Radial Access for Coronary Interventions Reduces Vascular Complications Compared to Femoral Access

Contact: Amanda Jekowsky, ajekowsk@acc.org, 202-731-3069

RIVAL Trial Shows That Radial Access Reduces Vascular Complications While Maintaining Similar Angioplasty Success Rates

New Orleans, LA – In the largest randomized trial to compare radial access and femoral access for coronary angiography and intervention, researchers found that radial access led to reduced rates of vascular complications while maintaining similar angioplasty success rates, according to research presented today at the American College of Cardiology’s 60th Annual Scientific Session. ACC.11 is the premier cardiovascular medical meeting, bringing together cardiologists and cardiovascular specialists to further advances in cardiovascular medicine.”

The trial also found that radial access did not reduce the primary outcome measure of death, heart attack, stroke, and non-CABG-related major bleeding compared to femoral access in the overall study population. However, radial access did lead to reductions in the primary outcome measure in patients who underwent the procedure at hospitals that conducted a high volume of radial procedures.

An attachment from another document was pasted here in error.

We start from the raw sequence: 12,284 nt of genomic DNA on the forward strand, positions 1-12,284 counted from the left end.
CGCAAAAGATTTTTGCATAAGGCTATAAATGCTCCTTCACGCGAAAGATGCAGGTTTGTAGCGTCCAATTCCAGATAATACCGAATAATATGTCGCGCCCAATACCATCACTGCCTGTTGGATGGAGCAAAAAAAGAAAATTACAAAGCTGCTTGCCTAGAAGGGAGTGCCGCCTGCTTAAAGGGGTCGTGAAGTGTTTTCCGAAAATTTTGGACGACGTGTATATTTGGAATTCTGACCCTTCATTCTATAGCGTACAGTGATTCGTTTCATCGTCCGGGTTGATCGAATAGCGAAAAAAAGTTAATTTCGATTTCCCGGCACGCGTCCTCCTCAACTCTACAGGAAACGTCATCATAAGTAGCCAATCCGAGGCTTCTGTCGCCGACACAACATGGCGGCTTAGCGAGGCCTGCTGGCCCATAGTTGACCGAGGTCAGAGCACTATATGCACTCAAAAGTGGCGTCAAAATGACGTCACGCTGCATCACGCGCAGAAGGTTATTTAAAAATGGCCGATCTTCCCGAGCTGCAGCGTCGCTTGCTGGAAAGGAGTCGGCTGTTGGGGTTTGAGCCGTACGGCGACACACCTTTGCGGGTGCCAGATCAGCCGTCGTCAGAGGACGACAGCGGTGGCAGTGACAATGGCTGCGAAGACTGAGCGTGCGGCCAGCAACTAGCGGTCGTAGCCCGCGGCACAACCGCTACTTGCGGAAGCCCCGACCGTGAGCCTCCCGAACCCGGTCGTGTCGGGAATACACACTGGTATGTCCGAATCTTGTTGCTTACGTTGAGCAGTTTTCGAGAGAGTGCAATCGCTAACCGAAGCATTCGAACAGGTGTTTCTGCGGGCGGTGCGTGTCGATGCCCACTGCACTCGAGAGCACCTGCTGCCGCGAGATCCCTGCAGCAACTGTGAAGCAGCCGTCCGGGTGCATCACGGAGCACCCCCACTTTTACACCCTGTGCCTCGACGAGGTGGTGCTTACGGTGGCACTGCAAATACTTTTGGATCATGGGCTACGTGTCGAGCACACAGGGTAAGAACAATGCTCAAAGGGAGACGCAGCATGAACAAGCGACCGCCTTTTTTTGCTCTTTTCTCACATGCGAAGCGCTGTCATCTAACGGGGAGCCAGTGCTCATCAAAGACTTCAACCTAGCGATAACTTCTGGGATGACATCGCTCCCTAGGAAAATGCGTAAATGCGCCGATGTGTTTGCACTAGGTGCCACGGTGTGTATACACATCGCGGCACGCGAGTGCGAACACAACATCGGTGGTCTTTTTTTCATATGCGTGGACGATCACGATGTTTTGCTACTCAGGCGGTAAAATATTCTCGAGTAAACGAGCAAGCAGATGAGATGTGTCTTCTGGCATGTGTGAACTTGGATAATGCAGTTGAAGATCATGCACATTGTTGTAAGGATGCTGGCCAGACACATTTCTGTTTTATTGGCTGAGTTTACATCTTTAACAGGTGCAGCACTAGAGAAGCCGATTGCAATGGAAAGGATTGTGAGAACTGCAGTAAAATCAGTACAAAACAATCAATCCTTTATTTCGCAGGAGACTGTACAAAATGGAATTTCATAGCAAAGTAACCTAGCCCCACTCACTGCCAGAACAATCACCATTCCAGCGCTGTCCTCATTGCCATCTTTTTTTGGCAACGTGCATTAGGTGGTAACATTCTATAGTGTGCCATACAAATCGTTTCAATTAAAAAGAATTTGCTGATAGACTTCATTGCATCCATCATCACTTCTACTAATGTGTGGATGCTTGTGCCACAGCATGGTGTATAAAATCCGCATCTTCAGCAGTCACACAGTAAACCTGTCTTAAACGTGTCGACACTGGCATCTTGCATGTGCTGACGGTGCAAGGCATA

The RIVAL trial was designed to help determine the optimal access site for coronary angiography and intervention in patients with acute coronary syndromes. While prior data have shown that radial access results in fewer bleeding complications than femoral access, this information has only come from observational studies and small randomized trials. In addition, there has been concern that radial access could be associated with a greater angioplasty procedural failure rate.

Across the past two decades, femoral access has been used in approximately 95 percent of coronary angiography and interventional procedures in the United States. However, the data from the previous observational studies suggest that the radial artery is associated with a 50 percent to 60 percent reduction in the odds of major bleeding, which is strongly associated with a reduction in mortality.

Thus, the study researchers believed this alternate route may be an attractive option for interventional cardiologists.

“It is increasingly recognized that preventing bleeding complications may be just as important as preventing recurrent ischemic complications in patients with acute coronary syndromes,” said Sanjit Jolly, M.D., M.Sc., assistant professor of medicine at McMaster University in Hamilton, Ontario, Canada. “Our hypothesis was that radial access would reduce access site bleeding with preserved angioplasty efficacy.”

This international, multicenter study randomized 7,021 patients to receive either radial access (n = 3507) or femoral access (n = 3514).

The primary outcome measure was the incidence of death, heart attack, stroke, or non-CABG-related major bleeding at 30 days. Other outcome measures included angioplasty procedural success and major vascular access site complications at 48 hours and 30 days post-procedure.